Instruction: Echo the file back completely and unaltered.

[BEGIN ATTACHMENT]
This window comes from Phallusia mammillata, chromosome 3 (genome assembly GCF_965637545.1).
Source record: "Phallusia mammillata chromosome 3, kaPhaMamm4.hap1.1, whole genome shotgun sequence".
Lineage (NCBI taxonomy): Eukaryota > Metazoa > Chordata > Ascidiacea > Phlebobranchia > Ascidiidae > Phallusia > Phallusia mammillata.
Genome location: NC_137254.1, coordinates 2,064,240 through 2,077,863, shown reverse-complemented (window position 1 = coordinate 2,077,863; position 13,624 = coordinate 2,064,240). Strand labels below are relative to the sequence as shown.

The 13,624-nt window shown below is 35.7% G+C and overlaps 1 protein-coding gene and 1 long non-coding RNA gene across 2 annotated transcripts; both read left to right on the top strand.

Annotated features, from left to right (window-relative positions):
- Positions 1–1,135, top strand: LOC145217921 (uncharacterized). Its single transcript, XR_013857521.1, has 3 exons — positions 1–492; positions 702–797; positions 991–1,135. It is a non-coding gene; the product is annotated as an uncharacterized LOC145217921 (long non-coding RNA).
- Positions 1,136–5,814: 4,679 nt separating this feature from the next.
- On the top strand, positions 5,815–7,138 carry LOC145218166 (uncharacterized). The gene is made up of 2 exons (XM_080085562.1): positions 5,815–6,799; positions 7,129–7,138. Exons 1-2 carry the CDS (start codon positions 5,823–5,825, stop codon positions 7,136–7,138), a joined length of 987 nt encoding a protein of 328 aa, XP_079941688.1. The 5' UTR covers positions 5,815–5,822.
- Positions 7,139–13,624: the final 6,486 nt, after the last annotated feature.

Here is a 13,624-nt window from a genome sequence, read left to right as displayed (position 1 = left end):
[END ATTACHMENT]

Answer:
This window comes from Phallusia mammillata, chromosome 3 (genome assembly GCF_965637545.1).
Source record: "Phallusia mammillata chromosome 3, kaPhaMamm4.hap1.1, whole genome shotgun sequence".
Lineage (NCBI taxonomy): Eukaryota > Metazoa > Chordata > Ascidiacea > Phlebobranchia > Ascidiidae > Phallusia > Phallusia mammillata.
Genome location: NC_137254.1, coordinates 2,064,240 through 2,077,863, shown reverse-complemented (window position 1 = coordinate 2,077,863; position 13,624 = coordinate 2,064,240). Strand labels below are relative to the sequence as shown.

The 13,624-nt window shown below is 35.7% G+C and overlaps 1 protein-coding gene and 1 long non-coding RNA gene across 2 annotated transcripts; both read left to right on the top strand.

Annotated features, from left to right (window-relative positions):
- Positions 1–1,135, top strand: LOC145217921 (uncharacterized). Its single transcript, XR_013857521.1, has 3 exons — positions 1–492; positions 702–797; positions 991–1,135. It is a non-coding gene; the product is annotated as an uncharacterized LOC145217921 (long non-coding RNA).
- Positions 1,136–5,814: 4,679 nt separating this feature from the next.
- On the top strand, positions 5,815–7,138 carry LOC145218166 (uncharacterized). The gene is made up of 2 exons (XM_080085562.1): positions 5,815–6,799; positions 7,129–7,138. Exons 1-2 carry the CDS (start codon positions 5,823–5,825, stop codon positions 7,136–7,138), a joined length of 987 nt encoding a protein of 328 aa, XP_079941688.1. The 5' UTR covers positions 5,815–5,822.
- Positions 7,139–13,624: the final 6,486 nt, after the last annotated feature.

Here is a 13,624-nt window from a genome sequence, read left to right as displayed (position 1 = left end):